Cortez Masto, Rosen joined 261 Members of Congress ask Supreme Court to reverse Fifth Circuit ruling that could dramatically curtail access to mifepristone nationwide
Members: “The perils of this unwarranted judicial intervention into science-based determinations can hardly be overstated.”
Washington, D.C. – U.S. Senators Catherine Cortez Masto (D-Nev.) and Jacky Rosen (D-Nev.) joined an amicus brief to the U.S. Supreme Court in the case of Alliance for Hippocratic Medicine v. FDA, urging the Court to protect access to Mifepristone, a safe and effective medication used by more than 5 million women over the last 20 years for miscarriage and abortion care.
Last year, the U.S. Court of Appeals for the Fifth Circuit ordered the FDA to reinstate burdensome and unnecessary restrictions on mifepristone, undoing 8 years of scientific and evidence-based actions taken by the FDA. The brief calls on the Supreme Court to reverse the lower courts’ decisions. The lawmakers underscore that the lower courts’ rulings threaten the congressionally mandated drug approval process and threaten the ability of patients in every state in the country to access mifepristone.
“FDA’s determination that mifepristone is safe and effective is based on a thorough and comprehensive review process prescribed and overseen by the legislative branch. Since mifepristone’s initial approval in 2000, FDA has repeatedly and consistently affirmed that the medication is safe and effective for its approved conditions of use,” the lawmakers wrote.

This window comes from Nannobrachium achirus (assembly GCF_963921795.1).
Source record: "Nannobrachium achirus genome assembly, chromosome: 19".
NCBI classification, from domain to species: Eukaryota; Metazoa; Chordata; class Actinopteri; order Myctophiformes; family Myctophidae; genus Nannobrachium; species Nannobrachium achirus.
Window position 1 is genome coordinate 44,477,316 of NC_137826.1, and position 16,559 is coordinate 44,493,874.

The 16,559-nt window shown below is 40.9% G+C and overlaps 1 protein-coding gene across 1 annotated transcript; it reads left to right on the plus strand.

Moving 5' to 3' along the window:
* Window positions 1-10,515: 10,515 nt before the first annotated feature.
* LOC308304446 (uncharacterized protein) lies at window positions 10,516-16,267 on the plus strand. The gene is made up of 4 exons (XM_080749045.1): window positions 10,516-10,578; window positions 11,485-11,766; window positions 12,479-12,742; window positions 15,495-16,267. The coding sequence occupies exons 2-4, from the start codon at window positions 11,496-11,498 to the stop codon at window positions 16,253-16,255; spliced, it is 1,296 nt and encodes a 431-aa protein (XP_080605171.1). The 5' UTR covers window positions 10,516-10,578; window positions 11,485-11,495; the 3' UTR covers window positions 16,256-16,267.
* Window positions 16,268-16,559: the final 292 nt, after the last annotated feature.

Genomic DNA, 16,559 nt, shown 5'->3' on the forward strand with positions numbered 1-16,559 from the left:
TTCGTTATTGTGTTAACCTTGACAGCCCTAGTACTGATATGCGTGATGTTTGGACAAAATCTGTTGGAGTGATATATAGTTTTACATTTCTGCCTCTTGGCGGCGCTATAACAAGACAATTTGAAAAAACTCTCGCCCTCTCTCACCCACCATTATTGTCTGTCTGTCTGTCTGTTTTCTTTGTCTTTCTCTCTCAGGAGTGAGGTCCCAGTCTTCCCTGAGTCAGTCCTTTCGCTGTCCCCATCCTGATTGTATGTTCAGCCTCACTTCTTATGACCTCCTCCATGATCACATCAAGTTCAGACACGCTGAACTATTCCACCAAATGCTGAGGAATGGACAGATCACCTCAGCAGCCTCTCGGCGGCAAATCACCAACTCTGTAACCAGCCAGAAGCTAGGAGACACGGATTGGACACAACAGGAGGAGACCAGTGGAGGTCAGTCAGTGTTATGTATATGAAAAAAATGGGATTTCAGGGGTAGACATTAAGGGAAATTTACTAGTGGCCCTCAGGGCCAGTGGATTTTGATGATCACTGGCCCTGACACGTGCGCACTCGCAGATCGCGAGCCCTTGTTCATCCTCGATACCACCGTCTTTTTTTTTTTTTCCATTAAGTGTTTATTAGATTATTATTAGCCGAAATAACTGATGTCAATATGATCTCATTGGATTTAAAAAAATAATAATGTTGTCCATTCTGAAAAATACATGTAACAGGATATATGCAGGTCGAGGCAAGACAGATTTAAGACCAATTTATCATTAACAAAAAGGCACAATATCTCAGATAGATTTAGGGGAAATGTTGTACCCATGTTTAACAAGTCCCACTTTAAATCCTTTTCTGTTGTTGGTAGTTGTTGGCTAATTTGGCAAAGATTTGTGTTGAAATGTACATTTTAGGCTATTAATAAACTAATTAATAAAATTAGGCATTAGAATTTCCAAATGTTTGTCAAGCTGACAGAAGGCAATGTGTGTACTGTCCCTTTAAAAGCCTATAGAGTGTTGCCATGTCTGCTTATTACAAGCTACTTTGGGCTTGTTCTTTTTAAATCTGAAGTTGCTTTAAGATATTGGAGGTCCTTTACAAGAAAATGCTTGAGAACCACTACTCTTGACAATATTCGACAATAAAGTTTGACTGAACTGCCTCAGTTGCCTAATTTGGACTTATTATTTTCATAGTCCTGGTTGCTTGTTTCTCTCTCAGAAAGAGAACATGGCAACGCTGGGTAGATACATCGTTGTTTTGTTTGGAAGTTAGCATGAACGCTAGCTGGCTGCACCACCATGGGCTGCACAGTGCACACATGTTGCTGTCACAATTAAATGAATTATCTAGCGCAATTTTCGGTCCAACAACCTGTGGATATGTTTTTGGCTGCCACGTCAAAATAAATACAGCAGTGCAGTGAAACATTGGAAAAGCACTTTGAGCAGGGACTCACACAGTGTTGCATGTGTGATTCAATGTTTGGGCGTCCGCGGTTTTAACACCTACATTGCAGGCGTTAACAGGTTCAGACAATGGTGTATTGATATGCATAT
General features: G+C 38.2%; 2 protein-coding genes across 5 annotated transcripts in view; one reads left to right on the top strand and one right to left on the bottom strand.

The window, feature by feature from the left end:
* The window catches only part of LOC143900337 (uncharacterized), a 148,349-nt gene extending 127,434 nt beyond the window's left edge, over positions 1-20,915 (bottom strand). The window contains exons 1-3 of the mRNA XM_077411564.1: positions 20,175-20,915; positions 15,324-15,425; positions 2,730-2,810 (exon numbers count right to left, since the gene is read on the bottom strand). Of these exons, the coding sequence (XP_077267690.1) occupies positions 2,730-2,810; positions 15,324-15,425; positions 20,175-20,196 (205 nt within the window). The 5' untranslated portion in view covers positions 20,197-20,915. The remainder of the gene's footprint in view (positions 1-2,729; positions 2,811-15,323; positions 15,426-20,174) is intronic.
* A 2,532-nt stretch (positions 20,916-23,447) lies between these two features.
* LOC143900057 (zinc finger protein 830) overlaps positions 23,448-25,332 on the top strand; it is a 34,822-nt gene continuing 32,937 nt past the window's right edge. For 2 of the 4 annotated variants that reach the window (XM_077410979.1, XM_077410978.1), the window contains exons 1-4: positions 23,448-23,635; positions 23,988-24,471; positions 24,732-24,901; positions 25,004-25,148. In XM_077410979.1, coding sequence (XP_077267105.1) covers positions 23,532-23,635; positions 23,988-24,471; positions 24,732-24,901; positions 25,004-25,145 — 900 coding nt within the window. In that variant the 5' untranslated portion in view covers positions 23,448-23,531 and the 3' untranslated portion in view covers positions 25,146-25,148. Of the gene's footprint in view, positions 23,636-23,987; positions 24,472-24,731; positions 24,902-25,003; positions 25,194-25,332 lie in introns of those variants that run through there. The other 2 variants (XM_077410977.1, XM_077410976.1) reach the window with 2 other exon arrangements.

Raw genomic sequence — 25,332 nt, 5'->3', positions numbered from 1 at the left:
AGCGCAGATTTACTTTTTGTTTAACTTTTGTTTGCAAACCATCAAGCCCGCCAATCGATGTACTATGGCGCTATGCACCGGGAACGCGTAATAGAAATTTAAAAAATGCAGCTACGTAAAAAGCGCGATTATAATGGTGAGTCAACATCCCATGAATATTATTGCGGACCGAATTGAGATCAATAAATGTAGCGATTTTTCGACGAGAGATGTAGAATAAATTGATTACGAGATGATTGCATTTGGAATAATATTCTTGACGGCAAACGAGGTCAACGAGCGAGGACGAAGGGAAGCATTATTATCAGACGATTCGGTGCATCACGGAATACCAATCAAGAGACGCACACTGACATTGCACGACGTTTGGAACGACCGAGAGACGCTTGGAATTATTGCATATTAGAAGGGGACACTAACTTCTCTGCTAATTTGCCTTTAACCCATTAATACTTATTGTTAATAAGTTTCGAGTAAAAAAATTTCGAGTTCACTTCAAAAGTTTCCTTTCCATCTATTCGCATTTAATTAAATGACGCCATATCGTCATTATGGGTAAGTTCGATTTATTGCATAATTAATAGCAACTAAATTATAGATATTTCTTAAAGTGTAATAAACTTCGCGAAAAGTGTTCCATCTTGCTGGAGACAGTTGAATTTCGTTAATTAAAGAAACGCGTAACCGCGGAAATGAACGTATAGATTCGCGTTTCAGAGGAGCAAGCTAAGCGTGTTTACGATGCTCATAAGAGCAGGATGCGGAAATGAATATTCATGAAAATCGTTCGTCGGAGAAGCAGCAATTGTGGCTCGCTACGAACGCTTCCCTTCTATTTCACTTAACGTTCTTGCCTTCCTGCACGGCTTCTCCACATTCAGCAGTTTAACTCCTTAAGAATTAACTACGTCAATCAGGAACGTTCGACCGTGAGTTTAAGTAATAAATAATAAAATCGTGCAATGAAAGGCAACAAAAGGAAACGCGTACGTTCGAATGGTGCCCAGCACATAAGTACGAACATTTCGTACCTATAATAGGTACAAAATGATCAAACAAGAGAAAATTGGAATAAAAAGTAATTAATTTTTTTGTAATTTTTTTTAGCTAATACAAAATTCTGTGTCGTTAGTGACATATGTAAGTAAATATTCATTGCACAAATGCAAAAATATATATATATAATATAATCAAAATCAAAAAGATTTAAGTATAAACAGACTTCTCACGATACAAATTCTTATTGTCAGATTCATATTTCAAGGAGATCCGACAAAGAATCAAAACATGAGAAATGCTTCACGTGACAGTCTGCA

The lawmakers make clear the Fifth Circuit’s decision disrupts longstanding statutory framework.
“Decades after FDA’s initial approval—yet somehow in an emergency posture—the district court and the Fifth Circuit intruded into FDA’s drug approval process, casting a shadow of uncertainty over its decisions. The perils of this unwarranted judicial intervention into science-based determinations can hardly be overstated,” the lawmakers wrote.
If the Supreme Court upholds the Fifth Circuit’s ruling, women’s access to mifepristone will be severely limited no matter where they live, pro-choice state or not. It will also put the FDA’s authority to determine the safety and efficacy of other drugs at risk.
“In the aftermath of this Court’s decision in Dobbs v. Jackson Women’s Health Organization, abortion has become inaccessible in much of the United States… The resulting delays and denials of care have already dangerously affected health outcomes for pregnant individuals,” the members wrote. “The Fifth Circuit’s order will exacerbate these adverse health outcomes by limiting access to the most common method of early abortion. It will also create additional confusion on top of the post-Dobbs uncertainty surrounding the legality of different forms of reproductive health care.”
The lawmakers also pointed out that “just as Dobbs upended abortion access and led to chaos following the decision, a disruption of mifepristone’s current conditions of use will further narrow options for care.”
The effort was led by U.S. Senators Chuck Schumer (D-N.Y.), Patty Murray (D-Wash.), Bernie Sanders (I-Vt.), Dick Durbin (D-Ill), and Richard Blumenthal (D-Conn.) and Representatives Hakeem Jeffries (D-N.Y.), Katherine Clark (D-Conn.), Frank Pallone (D-N.J), Jerry Nadler (D-N.Y.), Diana DeGette (D-Colo.) and Barbara Lee (D-Calif.), and was joined by 263 Members of Congress. The full amicus brief to the Supreme Court can be read in full HERE.
Senator Cortez Masto and Rosen have been fierce advocates for women’s reproductive rights. After the Supreme Court overturned Roe v. Wade, Senator Cortez Masto introduced the Freedom to Travel for Health Care Act, legislation co-sponsored by Senator Rosen, that would ensure legal protections for women traveling across state lines to receive reproductive care. The Senators also helped introduce the Affordability is Access Act, which would make sure women across the country have access to affordable over-the-counter birth control.